Ms. Libby Davies (Vancouver East, NDP): ): Mr. Speaker, it seems very clear that the government is well down the slippery slope into war. Parliament has been very clear: no involvement in Iraq. Yet we have three Canadian ships escorting Bush’s ships of war into combat as far north as Kuwait. Today we learn of a new risk of being rammed by Iraqi boats.
Mr. Bush says that the Geneva Convention applies to POWs in Iraq because it is a traditional war. Yet he says on the other hand it does not apply to prisoners of war on terror because it is not traditional.
I have a very simple question for the Prime Minister. If a Canadian sailor is captured by Iraq, escorting a ship in Bush’s war does the Geneva Convention apply?
Right Hon. Jean Chrétien (Prime Minister, Lib.): Mr. Speaker, we have stated very clearly that the ships operating in this part of the world have been there for a year. They are there to help the people who are fighting terrorism in Afghanistan.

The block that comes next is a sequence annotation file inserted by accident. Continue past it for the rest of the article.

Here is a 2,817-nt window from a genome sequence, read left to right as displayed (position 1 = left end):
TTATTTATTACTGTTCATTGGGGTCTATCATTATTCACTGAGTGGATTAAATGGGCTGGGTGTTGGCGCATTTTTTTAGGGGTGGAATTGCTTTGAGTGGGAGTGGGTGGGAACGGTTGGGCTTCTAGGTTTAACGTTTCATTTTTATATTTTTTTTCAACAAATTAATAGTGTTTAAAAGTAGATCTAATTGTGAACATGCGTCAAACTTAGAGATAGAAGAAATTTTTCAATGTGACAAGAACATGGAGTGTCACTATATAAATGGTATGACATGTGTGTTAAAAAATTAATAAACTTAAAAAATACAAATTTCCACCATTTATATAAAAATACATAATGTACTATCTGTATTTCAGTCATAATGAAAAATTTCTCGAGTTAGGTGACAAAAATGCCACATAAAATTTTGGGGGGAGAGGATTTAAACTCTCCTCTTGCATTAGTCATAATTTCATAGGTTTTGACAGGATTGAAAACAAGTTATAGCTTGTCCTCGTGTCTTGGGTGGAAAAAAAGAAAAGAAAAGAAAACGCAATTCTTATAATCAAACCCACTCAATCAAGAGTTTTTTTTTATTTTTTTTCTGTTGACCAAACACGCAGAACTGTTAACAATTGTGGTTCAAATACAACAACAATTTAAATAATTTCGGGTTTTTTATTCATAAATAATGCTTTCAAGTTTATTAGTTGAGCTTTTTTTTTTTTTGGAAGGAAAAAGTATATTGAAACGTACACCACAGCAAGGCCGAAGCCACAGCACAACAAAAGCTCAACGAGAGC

We have been there. We have served there. Our soldiers have done a great job. They have received compliments from everybody. Not only that, they were asked to take the lead of these ships long before the war. They are doing Canada proud, and they will keep doing their job because it is a fight against terrorism.
Ms. Libby Davies (Vancouver East, NDP): Mr. Speaker, it is very interesting that the Prime Minister refuses to answer this simple question. The government had an answer when it was American POWs, but no answer when it is a Canadian in the same war.
On March 20 the Prime Minister said that Canada had no troops in Iraq. On Monday, that became no troops in combat. Yesterday he confirmed that Canadians were aboard AWACs, which are directing bomb runs.
Now we are getting calls from families of Canadians serving with British troops in Iraq. Even defence officials are saying that Canadians are inside Iraq.
Again, my question is for the Prime Minister. If helping to select bombing targets and serving with tanks are not combat roles – what the heck is it?
Hon. John McCallum (Minister of National Defence, Lib.): Mr. Speaker, the hon. member referred to the will of the House. Indeed, the will of the House has been expressed clearly in response to a motion, which states:
–consequently the government [of Canada] repatriate all soldiers and military material in the region that could be used in a war effort in the conflict in Iraq.
This motion was soundly defeated by the House one week ago by a ratio of four to one. Indeed, in terms of the exchange soldiers and the ships, the House has spoken very clear.